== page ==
Arrangement (dispositio) covers the organising of your content to make the best impact. In Greek, the word is taxis – to arrange your troops for battle! The-audience-is-not-your-enemyWhile not fighting your guests, it helps you to deliver it, and them to follow it, if you have a framework.. One is known as ‘the rule of three.’ It reflects Aristotle’s three act plot structure. For example you could introduce your narrative thread as ‘milestones on a romantic journey’ and arrange your stories – the heart of any speech- around ‘early days’, ‘significant stops’ and ‘arrival’.

Style (elocutio) This is  is all about making the guests want to listen to you!                                    068_caveman_wedding Seems obvious, but the point being made is that it is all about how you do it – the way you come across. The common error is to focus only on content, slaving over the writing and correcting until the last minute. Thus leaving little or no time to work, by rehearsing, on the impression you make with expression and body language. Essential to making the emotional connection you want.

Memory  (memoria)                                                                                        For the ancient orators notepaper was rare! They had to memorise their speeches and learn to deliver them spontaneously, something you will want to do. Something you can’t do reading from a script. The best ‘spontaneous’ solution is to prepare notes to refer to, only if really needed. You’ll have a good grasp of your content so the notes need only contain key headings and ‘signpost’ words.

Delivery (actio)                                                                                                                                     _ding_ding When asked what was the most important component in oratory Demosthenes replied ‘DELIVERY‘. Asked what wa second, he responded, ‘DELIVERY’ and, third, ‘DELIVERY‘.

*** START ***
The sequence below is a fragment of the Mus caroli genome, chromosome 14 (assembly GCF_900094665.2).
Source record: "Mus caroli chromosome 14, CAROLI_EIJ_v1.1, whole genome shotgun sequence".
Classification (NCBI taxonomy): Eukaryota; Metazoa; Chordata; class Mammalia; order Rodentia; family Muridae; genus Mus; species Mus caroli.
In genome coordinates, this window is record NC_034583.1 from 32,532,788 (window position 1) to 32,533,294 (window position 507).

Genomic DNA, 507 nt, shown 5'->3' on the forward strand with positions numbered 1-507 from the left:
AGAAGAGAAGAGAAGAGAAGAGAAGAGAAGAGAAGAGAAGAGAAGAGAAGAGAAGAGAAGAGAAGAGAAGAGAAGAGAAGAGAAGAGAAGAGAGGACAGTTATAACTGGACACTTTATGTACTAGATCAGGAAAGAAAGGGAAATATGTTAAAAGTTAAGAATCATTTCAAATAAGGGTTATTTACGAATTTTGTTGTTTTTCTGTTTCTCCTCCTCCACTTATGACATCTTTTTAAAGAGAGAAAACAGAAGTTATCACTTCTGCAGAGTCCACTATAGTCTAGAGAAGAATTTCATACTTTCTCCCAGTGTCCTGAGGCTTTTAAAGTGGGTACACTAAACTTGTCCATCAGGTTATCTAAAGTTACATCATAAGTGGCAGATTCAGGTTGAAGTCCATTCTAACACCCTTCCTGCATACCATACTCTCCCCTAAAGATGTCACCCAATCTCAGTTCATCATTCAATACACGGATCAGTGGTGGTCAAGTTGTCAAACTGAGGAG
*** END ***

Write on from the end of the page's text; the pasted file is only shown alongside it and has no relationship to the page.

You can’t escape rehearsal if you want to deliver. Keep in mind these final wise words:

‘I would not hesitate to assert that a mediocre speech supported by all the power of delivery will be more impressive than the best speech unaccompanied by such power.’ Quintilian, Institutes of Oratory

My book Unaccustomed As I Am… The Wedding Speech Made Easy is published November 3rd. you can pre-order on Amazon

 

A WEDDING SPEECH BOOK THAT IS “PLEASINGLY UNGENDERED”

This nice expression  captures the principles in my book, “Unaccustomed as  I am … the Wedding Speech Made Easy,” It came from Kate Willis’ review in You and Your Wedding magazine. I like it! When I set out to write, I was surprised to find that the majority of existing titles  were specific to the ‘best man’ or ‘groom’ but few if any to the bride or best woman.

Traditions are changing, slowly

This bias can be explained, if not excused, by ‘tradition’. After all the word marriage comes from the Latin word ‘mas’ meaning male or masculine. And ‘tradition’ still influences much of the ceremonial. The Anglo-Saxon father would use his daughter as a form of currency to pay off his debts, the bride standing on the left is rooted in the groom’s need to keep his sword arm free for action to prevent ‘bride kidnapping!’

Some, not all, of these traditions  continue but one which is changing is in speech making. It is no longer a male bastion.  Most women I spoke to in my research, while still less likely to speak, saw it as much their role as that of the men. However this does not mean a need for books aimed at the bride or best woman .

The principles of the wedding speech are constant

In twenty years of coaching presentations and speech making, roughly equal numbers women  and men, I have never needed to give, or been asked for, different advice depending on gender. As I spell out in my book the principles of speeches are a constant:

“Whether formal or impromptu, religious or civil, straight or same sex, first, second, third or fourth marriage, at the heart is a constant: the celebration of the union of a couple. And the basics of a good speech are constant too. Depending on the nature of the event and the audience – hundreds of guests in a grand ballroom or a handful outside on  garden lawn – you may tailor the content of your speech, but stick to the principles.”

If you are speaking as a bride, best woman or mother you can find these constant principles in my book.  (So will the men.)

Unaccustomed As I Am … The Wedding Speech Made Easy” amzn.to/2bEoQSH